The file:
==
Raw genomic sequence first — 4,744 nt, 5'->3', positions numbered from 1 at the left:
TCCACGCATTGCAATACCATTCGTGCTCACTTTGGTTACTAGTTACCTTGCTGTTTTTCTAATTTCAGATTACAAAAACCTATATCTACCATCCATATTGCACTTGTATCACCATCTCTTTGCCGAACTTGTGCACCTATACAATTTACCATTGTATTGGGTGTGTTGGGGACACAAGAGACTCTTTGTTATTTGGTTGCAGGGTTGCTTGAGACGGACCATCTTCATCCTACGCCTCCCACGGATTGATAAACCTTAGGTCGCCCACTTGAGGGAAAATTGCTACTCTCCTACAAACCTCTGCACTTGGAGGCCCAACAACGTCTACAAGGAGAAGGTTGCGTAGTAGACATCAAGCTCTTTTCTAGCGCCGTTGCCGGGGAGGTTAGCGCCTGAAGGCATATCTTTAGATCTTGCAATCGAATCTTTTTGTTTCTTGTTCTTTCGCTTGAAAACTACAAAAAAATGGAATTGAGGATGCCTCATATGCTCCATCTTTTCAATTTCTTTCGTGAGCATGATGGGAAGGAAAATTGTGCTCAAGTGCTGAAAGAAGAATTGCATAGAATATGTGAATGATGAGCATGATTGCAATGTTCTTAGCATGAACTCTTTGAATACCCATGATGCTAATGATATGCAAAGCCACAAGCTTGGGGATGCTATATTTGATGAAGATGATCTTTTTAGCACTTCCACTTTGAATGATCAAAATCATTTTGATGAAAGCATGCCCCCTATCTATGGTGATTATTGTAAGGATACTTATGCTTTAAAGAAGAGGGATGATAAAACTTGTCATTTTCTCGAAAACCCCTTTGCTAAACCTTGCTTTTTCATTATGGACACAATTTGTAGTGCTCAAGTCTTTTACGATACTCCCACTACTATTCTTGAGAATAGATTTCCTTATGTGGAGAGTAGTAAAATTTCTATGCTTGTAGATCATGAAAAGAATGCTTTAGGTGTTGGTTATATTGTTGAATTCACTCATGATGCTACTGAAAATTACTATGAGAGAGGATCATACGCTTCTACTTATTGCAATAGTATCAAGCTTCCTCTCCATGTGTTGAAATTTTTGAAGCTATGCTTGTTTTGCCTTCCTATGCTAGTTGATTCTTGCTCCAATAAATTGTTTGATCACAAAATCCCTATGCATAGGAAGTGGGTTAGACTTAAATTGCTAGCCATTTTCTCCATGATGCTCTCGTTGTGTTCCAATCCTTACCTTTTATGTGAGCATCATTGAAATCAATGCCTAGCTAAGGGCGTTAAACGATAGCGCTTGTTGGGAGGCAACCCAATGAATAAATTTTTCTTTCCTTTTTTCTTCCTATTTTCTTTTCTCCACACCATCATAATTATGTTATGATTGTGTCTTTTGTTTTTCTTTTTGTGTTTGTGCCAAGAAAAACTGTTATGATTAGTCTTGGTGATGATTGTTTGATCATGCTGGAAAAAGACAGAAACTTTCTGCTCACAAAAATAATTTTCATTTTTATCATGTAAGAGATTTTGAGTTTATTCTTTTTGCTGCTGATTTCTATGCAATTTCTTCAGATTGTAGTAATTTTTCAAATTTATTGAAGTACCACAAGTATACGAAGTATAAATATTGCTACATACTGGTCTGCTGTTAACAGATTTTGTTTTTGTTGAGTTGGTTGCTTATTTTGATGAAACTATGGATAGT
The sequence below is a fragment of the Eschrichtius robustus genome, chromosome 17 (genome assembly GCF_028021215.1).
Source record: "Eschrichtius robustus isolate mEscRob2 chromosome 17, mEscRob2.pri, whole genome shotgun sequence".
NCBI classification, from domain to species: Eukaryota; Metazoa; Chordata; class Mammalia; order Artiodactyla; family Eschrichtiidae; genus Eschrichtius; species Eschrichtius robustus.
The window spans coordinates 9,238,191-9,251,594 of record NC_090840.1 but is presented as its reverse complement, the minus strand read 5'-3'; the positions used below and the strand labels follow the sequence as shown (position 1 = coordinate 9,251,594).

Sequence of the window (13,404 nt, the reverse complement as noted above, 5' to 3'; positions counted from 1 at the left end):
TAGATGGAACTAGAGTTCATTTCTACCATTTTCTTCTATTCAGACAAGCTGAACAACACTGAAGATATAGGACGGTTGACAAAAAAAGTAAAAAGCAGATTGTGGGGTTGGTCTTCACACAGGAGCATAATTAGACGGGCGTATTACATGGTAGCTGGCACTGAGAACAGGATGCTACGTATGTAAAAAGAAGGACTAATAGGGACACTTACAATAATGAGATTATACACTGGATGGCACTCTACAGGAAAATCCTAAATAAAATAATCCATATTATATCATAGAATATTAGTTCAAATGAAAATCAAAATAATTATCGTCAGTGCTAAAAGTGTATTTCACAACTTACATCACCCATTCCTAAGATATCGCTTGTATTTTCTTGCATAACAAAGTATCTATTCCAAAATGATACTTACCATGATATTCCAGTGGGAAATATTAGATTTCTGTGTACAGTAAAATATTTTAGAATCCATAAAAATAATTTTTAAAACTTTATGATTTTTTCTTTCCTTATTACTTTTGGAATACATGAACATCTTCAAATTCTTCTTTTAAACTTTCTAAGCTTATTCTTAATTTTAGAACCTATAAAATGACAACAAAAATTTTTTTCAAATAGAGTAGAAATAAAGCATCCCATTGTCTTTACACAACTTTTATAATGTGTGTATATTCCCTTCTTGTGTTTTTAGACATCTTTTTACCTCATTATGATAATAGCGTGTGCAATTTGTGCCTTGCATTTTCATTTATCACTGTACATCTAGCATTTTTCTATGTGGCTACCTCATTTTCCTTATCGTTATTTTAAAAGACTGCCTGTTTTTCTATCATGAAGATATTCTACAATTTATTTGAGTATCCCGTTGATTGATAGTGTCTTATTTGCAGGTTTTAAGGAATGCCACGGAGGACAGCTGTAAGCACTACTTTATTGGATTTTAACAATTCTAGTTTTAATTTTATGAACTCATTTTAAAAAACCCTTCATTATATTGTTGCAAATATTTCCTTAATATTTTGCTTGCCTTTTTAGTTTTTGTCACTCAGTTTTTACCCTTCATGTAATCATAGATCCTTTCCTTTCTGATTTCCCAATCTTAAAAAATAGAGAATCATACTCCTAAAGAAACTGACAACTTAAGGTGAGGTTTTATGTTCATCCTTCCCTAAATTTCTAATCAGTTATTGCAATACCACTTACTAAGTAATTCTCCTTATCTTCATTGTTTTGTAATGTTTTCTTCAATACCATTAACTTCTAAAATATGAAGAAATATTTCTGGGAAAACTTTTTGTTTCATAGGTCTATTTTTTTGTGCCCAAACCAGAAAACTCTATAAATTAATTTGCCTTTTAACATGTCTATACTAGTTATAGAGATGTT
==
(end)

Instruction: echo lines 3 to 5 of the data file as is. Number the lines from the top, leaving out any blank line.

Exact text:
The sequence below is a fragment of the Eschrichtius robustus genome, chromosome 17 (genome assembly GCF_028021215.1).
Source record: "Eschrichtius robustus isolate mEscRob2 chromosome 17, mEscRob2.pri, whole genome shotgun sequence".
NCBI classification, from domain to species: Eukaryota; Metazoa; Chordata; class Mammalia; order Artiodactyla; family Eschrichtiidae; genus Eschrichtius; species Eschrichtius robustus.